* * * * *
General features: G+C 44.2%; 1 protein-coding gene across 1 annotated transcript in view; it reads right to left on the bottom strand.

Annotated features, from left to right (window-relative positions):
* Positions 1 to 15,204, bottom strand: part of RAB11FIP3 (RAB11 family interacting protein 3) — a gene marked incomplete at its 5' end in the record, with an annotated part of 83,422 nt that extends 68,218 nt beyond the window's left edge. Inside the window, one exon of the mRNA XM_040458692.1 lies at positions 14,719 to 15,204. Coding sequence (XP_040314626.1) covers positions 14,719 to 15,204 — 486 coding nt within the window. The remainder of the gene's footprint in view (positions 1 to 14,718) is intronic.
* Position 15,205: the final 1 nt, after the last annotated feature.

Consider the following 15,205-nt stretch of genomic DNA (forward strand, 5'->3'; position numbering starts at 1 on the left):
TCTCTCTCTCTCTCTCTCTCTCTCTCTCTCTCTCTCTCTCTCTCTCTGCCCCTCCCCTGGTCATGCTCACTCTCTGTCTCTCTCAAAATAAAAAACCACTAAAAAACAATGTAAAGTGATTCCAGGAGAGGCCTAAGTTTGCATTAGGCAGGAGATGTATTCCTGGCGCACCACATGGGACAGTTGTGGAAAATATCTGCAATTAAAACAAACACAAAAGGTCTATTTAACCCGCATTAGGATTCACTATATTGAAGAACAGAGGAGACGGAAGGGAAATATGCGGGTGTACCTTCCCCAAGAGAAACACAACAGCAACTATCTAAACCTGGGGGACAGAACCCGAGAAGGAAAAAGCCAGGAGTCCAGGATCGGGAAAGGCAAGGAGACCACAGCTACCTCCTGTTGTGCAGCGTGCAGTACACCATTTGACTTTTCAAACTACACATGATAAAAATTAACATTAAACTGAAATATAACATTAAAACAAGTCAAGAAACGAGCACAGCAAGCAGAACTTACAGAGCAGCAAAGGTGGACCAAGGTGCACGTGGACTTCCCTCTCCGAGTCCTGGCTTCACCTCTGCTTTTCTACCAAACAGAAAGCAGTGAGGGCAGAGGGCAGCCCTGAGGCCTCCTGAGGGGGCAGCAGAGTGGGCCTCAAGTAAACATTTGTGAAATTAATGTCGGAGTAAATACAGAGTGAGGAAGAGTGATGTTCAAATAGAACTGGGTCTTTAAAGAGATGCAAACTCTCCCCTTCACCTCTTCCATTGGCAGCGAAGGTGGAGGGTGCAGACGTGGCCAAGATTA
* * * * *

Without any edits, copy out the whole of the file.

General features: G+C 44.2%; 1 protein-coding gene across 1 annotated transcript in view; it reads right to left on the bottom strand.

Annotated features, from left to right (window-relative positions):
* Positions 1 to 15,204, bottom strand: part of RAB11FIP3 (RAB11 family interacting protein 3) — a gene marked incomplete at its 5' end in the record, with an annotated part of 83,422 nt that extends 68,218 nt beyond the window's left edge. Inside the window, one exon of the mRNA XM_040458692.1 lies at positions 14,719 to 15,204. Coding sequence (XP_040314626.1) covers positions 14,719 to 15,204 — 486 coding nt within the window. The remainder of the gene's footprint in view (positions 1 to 14,718) is intronic.
* Position 15,205: the final 1 nt, after the last annotated feature.

Consider the following 15,205-nt stretch of genomic DNA (forward strand, 5'->3'; position numbering starts at 1 on the left):
TCTCTCTCTCTCTCTCTCTCTCTCTCTCTCTCTCTCTCTCTCTCTCTGCCCCTCCCCTGGTCATGCTCACTCTCTGTCTCTCTCAAAATAAAAAACCACTAAAAAACAATGTAAAGTGATTCCAGGAGAGGCCTAAGTTTGCATTAGGCAGGAGATGTATTCCTGGCGCACCACATGGGACAGTTGTGGAAAATATCTGCAATTAAAACAAACACAAAAGGTCTATTTAACCCGCATTAGGATTCACTATATTGAAGAACAGAGGAGACGGAAGGGAAATATGCGGGTGTACCTTCCCCAAGAGAAACACAACAGCAACTATCTAAACCTGGGGGACAGAACCCGAGAAGGAAAAAGCCAGGAGTCCAGGATCGGGAAAGGCAAGGAGACCACAGCTACCTCCTGTTGTGCAGCGTGCAGTACACCATTTGACTTTTCAAACTACACATGATAAAAATTAACATTAAACTGAAATATAACATTAAAACAAGTCAAGAAACGAGCACAGCAAGCAGAACTTACAGAGCAGCAAAGGTGGACCAAGGTGCACGTGGACTTCCCTCTCCGAGTCCTGGCTTCACCTCTGCTTTTCTACCAAACAGAAAGCAGTGAGGGCAGAGGGCAGCCCTGAGGCCTCCTGAGGGGGCAGCAGAGTGGGCCTCAAGTAAACATTTGTGAAATTAATGTCGGAGTAAATACAGAGTGAGGAAGAGTGATGTTCAAATAGAACTGGGTCTTTAAAGAGATGCAAACTCTCCCCTTCACCTCTTCCATTGGCAGCGAAGGTGGAGGGTGCAGACGTGGCCAAGATTA